Volume 459, Number 3, December I 2006
|Page(s)||965 - 968|
|Section||Planets and planetary systems|
|Published online||12 September 2006|
The role of Fischer-Tropsch catalysis in Jovian subnebular chemistry
Observatoire de Besançon, CNRS-UMR 6091, 41bis avenue de l'Observatoire, BP 1615, 25010 Besançon Cedex, France e-mail: Olivier.Mousis@obs-besancon.fr
2 Physikalisches Institut, University of Bern, Sidlerstrasse 5, 3012 Bern, Switzerland
3 Department of Earth & Planetary Science, Graduate School of Science, University of Tokyo, 7-3-1 Bunkyo, Tokyo 113-0033, Japan
4 Department of Complexity Science & Engineering, Graduate School of Frontier Science, University of Tokyo, 5-1-5 Kashiwanoha, Kashiwa, Chiba 227-8562, Japan
Accepted: 4 August 2006
We examine the production of methane via Fischer-Tropsch catalysis in an evolving turbulent model of the Jovian subnebula and its implications for the composition of satellitesimals produced in situ. We show that there is a catalytically-active region in the Jovian subnebula from 65 Jupiter radii that moves inwards with time. The pressure range in this region is about 10-4 to 10-3 bar and implies that, if transport processes and the cooling of the subnebula are not considered, CO and CO2 are entirely converted into CH4 via Fischer-Tropsch catalysis in about 101–102 and 103–104 years, respectively. On the other hand, the comparison of the chemical conversion times with the viscous timescale of the subdisk in the catalytically-active region implies that only CO can be fully converted into CH4, the conversion of CO2 thus being restricted to a limited production of CH4. Moreover, the time required by the Jovian subnebula to cool down from the optimal temperature for Fischer-Tropsch catalysis to the condensation temperature of ices is at least two orders of magnitude higher than the viscous timescale. This implies that any CH4 produced in the catalytically-active zone will be accreted onto Jupiter long before being incorporated into the forming ices. We then conclude that in an evolving turbulent subnebula, even if Fischer-Tropsch catalysis is active, it has no influence on the composition of the forming satellitesimals that will ultimately take part in the formation of regular icy satellites, in opposition to what has been expected from stationary models.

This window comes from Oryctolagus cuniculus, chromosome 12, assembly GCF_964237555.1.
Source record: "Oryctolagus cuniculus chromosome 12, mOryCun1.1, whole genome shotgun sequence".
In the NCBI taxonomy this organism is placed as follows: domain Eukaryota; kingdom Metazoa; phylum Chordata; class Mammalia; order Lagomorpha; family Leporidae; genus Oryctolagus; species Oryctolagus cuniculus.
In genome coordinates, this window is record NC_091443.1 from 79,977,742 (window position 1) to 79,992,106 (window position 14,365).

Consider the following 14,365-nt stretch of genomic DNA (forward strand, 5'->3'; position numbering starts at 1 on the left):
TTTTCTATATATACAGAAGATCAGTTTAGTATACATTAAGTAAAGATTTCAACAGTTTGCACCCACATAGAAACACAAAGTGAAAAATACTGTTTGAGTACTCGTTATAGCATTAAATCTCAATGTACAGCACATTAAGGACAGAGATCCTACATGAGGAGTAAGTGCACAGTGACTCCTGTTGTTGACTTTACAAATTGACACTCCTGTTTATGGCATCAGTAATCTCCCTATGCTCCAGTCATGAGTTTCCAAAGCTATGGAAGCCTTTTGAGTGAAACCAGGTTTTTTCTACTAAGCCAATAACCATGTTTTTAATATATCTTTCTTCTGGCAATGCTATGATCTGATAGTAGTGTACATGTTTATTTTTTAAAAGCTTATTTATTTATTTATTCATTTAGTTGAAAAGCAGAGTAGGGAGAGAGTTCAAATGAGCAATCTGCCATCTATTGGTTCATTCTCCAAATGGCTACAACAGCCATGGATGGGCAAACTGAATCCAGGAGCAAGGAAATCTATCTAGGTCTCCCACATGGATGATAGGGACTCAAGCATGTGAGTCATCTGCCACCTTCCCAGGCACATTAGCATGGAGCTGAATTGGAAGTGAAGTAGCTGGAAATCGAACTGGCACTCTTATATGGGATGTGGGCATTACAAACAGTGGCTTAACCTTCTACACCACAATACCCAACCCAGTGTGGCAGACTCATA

Key words: planets and satellites: formation / solar system: formation
© ESO, 2006
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